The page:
Howells: His Life and World

Howells: His Life and World

Howells: His Life and World

Howells: His Life and World

Excerpt

I am greatly indebted to Miss Mildred Howells and Professor William White Howells as well as to the custodians of two Harvard libraries. To Mr. William A. Jackson and Miss Caroline Jakeman I owe the privilege of examining the letters of Howells and his correspondents that are now kept in the Houghton Library. Mr. Paul H. Buck and Mr. Robert H. Haynes were extremely kind in opening to me the great resources of the Widener Library. I am also obliged to Professors William M. Gibson and George Arms for their bibliography of Howells,--which I have carefully followed,--and to the studies of Professors Edwin H. Cady and Rudolf Kirk. Miss Mildred Howells approved of my project of writing a life of her father, and she has kindly helped me with the illustrations in this book.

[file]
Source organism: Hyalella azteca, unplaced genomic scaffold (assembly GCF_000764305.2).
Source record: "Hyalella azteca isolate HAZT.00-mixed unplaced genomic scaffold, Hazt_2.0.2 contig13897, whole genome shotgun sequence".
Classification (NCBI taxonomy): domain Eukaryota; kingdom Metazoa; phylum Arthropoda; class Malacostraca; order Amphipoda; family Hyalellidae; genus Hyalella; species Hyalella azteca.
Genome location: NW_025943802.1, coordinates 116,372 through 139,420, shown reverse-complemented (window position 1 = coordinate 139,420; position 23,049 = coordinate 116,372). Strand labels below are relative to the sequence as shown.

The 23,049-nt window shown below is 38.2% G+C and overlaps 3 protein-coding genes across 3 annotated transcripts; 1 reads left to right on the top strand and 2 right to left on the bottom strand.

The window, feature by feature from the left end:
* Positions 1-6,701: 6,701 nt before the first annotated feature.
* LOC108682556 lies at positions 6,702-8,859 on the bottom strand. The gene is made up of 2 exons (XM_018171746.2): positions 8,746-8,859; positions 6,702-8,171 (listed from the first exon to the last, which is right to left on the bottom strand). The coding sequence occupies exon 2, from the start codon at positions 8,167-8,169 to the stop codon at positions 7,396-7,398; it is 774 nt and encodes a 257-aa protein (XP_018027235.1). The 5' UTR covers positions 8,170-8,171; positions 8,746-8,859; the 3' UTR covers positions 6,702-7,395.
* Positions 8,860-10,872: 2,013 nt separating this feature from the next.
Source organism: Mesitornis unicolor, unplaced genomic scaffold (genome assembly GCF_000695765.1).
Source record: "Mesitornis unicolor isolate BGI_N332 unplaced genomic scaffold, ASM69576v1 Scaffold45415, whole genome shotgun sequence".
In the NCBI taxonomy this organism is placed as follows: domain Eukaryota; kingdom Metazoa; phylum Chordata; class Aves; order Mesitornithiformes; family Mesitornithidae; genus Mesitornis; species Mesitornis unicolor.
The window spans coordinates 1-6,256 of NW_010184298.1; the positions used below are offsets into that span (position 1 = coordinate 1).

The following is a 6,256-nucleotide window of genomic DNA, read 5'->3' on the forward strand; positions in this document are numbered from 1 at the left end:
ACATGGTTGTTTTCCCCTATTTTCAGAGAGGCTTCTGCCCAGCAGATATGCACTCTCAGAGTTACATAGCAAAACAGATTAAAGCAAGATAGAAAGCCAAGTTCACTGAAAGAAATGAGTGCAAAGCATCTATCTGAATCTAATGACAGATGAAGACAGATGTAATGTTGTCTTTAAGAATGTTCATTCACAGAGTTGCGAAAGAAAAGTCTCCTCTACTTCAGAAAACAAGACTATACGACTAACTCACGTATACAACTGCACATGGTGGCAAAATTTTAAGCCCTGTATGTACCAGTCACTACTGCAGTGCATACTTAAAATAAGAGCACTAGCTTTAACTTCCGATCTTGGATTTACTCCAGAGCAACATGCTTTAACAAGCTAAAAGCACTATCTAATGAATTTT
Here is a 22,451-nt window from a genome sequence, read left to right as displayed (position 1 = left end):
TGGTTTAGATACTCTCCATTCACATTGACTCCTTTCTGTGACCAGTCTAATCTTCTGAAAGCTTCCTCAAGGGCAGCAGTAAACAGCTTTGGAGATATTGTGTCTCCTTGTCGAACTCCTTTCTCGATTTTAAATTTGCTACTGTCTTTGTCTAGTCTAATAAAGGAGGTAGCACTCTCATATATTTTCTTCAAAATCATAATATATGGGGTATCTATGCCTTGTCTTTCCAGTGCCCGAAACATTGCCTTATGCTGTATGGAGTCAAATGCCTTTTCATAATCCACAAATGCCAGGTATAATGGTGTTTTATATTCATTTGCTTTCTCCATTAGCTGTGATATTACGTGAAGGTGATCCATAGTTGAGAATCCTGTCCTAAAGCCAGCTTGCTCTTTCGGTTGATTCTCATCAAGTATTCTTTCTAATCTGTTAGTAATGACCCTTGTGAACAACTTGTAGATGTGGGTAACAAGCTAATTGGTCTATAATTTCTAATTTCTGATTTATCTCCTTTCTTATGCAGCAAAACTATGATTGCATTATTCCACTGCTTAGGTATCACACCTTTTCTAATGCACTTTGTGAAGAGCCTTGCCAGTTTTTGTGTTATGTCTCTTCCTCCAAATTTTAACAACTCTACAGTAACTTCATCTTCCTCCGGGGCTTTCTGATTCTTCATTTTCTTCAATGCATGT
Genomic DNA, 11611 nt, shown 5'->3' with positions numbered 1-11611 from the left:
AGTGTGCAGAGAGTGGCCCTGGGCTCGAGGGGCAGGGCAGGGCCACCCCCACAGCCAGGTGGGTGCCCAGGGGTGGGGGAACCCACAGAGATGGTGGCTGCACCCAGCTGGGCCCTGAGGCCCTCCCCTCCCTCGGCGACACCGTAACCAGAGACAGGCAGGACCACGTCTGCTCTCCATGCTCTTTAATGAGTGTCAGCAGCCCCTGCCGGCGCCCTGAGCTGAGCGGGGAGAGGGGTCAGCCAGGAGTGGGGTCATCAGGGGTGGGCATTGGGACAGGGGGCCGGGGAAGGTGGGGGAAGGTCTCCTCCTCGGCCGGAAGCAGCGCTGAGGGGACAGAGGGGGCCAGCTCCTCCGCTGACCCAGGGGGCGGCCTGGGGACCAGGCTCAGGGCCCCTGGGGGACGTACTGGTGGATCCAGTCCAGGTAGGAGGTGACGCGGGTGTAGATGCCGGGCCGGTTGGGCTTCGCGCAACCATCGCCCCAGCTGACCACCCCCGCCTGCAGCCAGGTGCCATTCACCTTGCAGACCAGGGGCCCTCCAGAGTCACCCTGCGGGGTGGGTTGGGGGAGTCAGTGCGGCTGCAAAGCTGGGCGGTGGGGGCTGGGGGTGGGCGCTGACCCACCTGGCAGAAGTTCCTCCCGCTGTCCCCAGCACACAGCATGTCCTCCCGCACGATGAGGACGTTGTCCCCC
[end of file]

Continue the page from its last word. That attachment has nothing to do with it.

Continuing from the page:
When I have been taken to task for my "haphazard documentation," I have remembered William Blake's remark, "Art and science cannot exist save in minutely organized particulars." If I were to document all the particulars that are minutely organized here, I should be obliged to fill another volume, and readers who are disposed to trust me will not, I think, regret this absence of the usual scholarly apparatus. I use footnotes not so much to prove that I am right as to convey additional information, and readers who feel that I have . . .

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